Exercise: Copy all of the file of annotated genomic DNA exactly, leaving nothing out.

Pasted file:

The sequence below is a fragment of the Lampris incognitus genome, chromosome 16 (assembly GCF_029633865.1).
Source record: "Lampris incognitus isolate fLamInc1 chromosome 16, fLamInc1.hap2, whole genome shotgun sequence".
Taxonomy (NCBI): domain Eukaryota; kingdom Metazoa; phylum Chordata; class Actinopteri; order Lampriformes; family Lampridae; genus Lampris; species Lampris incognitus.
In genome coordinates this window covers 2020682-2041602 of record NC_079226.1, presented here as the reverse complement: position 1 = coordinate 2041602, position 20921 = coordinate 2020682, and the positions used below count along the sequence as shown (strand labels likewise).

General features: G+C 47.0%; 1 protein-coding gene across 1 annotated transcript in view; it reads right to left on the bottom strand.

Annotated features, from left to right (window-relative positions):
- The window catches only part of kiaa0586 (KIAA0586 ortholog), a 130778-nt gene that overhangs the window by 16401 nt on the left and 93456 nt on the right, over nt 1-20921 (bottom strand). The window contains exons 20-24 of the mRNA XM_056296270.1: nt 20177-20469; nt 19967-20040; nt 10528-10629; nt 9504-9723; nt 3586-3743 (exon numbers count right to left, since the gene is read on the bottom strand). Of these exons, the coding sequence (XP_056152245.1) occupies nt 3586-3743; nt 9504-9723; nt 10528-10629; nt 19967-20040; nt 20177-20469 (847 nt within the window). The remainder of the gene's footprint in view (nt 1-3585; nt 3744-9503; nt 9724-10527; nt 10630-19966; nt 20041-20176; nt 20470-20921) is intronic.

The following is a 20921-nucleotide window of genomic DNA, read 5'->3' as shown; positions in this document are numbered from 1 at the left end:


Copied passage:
The sequence below is a fragment of the Lampris incognitus genome, chromosome 16 (assembly GCF_029633865.1).
Source record: "Lampris incognitus isolate fLamInc1 chromosome 16, fLamInc1.hap2, whole genome shotgun sequence".
Taxonomy (NCBI): domain Eukaryota; kingdom Metazoa; phylum Chordata; class Actinopteri; order Lampriformes; family Lampridae; genus Lampris; species Lampris incognitus.
In genome coordinates this window covers 2020682-2041602 of record NC_079226.1, presented here as the reverse complement: position 1 = coordinate 2041602, position 20921 = coordinate 2020682, and the positions used below count along the sequence as shown (strand labels likewise).

General features: G+C 47.0%; 1 protein-coding gene across 1 annotated transcript in view; it reads right to left on the bottom strand.

Annotated features, from left to right (window-relative positions):
- The window catches only part of kiaa0586 (KIAA0586 ortholog), a 130778-nt gene that overhangs the window by 16401 nt on the left and 93456 nt on the right, over nt 1-20921 (bottom strand). The window contains exons 20-24 of the mRNA XM_056296270.1: nt 20177-20469; nt 19967-20040; nt 10528-10629; nt 9504-9723; nt 3586-3743 (exon numbers count right to left, since the gene is read on the bottom strand). Of these exons, the coding sequence (XP_056152245.1) occupies nt 3586-3743; nt 9504-9723; nt 10528-10629; nt 19967-20040; nt 20177-20469 (847 nt within the window). The remainder of the gene's footprint in view (nt 1-3585; nt 3744-9503; nt 9724-10527; nt 10630-19966; nt 20041-20176; nt 20470-20921) is intronic.

The following is a 20921-nucleotide window of genomic DNA, read 5'->3' as shown; positions in this document are numbered from 1 at the left end: